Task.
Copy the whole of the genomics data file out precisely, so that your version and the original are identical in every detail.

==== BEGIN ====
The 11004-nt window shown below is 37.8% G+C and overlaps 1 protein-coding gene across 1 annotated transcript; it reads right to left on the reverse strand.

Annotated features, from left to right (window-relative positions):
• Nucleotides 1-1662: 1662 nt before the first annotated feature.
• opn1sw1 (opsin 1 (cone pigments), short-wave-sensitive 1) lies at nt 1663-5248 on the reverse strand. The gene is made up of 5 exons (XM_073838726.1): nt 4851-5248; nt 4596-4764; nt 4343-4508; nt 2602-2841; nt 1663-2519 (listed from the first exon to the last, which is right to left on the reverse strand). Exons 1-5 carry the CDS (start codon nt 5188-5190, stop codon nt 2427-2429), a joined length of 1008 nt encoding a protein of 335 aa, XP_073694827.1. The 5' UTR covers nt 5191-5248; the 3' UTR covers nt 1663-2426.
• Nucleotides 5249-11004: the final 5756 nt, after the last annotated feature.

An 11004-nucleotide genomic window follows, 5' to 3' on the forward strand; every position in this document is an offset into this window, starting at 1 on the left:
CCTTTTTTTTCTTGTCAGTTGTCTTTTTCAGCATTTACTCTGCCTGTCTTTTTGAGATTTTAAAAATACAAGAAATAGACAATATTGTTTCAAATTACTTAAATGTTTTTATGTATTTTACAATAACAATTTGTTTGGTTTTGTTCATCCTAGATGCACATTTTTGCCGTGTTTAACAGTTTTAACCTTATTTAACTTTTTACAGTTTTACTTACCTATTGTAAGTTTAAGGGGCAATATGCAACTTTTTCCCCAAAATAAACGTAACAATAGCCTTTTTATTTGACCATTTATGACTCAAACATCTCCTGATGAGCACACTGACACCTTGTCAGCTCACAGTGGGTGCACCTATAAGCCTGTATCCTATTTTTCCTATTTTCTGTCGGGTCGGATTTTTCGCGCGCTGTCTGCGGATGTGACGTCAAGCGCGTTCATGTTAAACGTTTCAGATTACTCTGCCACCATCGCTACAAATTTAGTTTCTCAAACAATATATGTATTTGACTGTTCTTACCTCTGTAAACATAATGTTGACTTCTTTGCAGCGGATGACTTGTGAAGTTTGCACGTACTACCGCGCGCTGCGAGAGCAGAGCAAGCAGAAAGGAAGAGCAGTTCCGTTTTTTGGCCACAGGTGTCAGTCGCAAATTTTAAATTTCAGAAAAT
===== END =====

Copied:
The 11004-nt window shown below is 37.8% G+C and overlaps 1 protein-coding gene across 1 annotated transcript; it reads right to left on the reverse strand.

Annotated features, from left to right (window-relative positions):
• Nucleotides 1-1662: 1662 nt before the first annotated feature.
• opn1sw1 (opsin 1 (cone pigments), short-wave-sensitive 1) lies at nt 1663-5248 on the reverse strand. The gene is made up of 5 exons (XM_073838726.1): nt 4851-5248; nt 4596-4764; nt 4343-4508; nt 2602-2841; nt 1663-2519 (listed from the first exon to the last, which is right to left on the reverse strand). Exons 1-5 carry the CDS (start codon nt 5188-5190, stop codon nt 2427-2429), a joined length of 1008 nt encoding a protein of 335 aa, XP_073694827.1. The 5' UTR covers nt 5191-5248; the 3' UTR covers nt 1663-2426.
• Nucleotides 5249-11004: the final 5756 nt, after the last annotated feature.

An 11004-nucleotide genomic window follows, 5' to 3' on the forward strand; every position in this document is an offset into this window, starting at 1 on the left:
CCTTTTTTTTCTTGTCAGTTGTCTTTTTCAGCATTTACTCTGCCTGTCTTTTTGAGATTTTAAAAATACAAGAAATAGACAATATTGTTTCAAATTACTTAAATGTTTTTATGTATTTTACAATAACAATTTGTTTGGTTTTGTTCATCCTAGATGCACATTTTTGCCGTGTTTAACAGTTTTAACCTTATTTAACTTTTTACAGTTTTACTTACCTATTGTAAGTTTAAGGGGCAATATGCAACTTTTTCCCCAAAATAAACGTAACAATAGCCTTTTTATTTGACCATTTATGACTCAAACATCTCCTGATGAGCACACTGACACCTTGTCAGCTCACAGTGGGTGCACCTATAAGCCTGTATCCTATTTTTCCTATTTTCTGTCGGGTCGGATTTTTCGCGCGCTGTCTGCGGATGTGACGTCAAGCGCGTTCATGTTAAACGTTTCAGATTACTCTGCCACCATCGCTACAAATTTAGTTTCTCAAACAATATATGTATTTGACTGTTCTTACCTCTGTAAACATAATGTTGACTTCTTTGCAGCGGATGACTTGTGAAGTTTGCACGTACTACCGCGCGCTGCGAGAGCAGAGCAAGCAGAAAGGAAGAGCAGTTCCGTTTTTTGGCCACAGGTGTCAGTCGCAAATTTTAAATTTCAGAAAAT